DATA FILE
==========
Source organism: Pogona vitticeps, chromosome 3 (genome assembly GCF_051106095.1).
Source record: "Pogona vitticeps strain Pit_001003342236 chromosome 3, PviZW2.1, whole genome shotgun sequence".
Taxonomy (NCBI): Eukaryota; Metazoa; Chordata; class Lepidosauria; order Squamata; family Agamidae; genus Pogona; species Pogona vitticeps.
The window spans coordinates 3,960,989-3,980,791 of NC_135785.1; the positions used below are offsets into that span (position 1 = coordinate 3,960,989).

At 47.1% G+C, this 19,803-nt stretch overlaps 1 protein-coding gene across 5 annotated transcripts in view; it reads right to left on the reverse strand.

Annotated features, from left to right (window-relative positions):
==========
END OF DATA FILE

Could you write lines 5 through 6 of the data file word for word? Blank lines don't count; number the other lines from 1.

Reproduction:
At 47.1% G+C, this 19,803-nt stretch overlaps 1 protein-coding gene across 5 annotated transcripts in view; it reads right to left on the reverse strand.

Annotated features, from left to right (window-relative positions):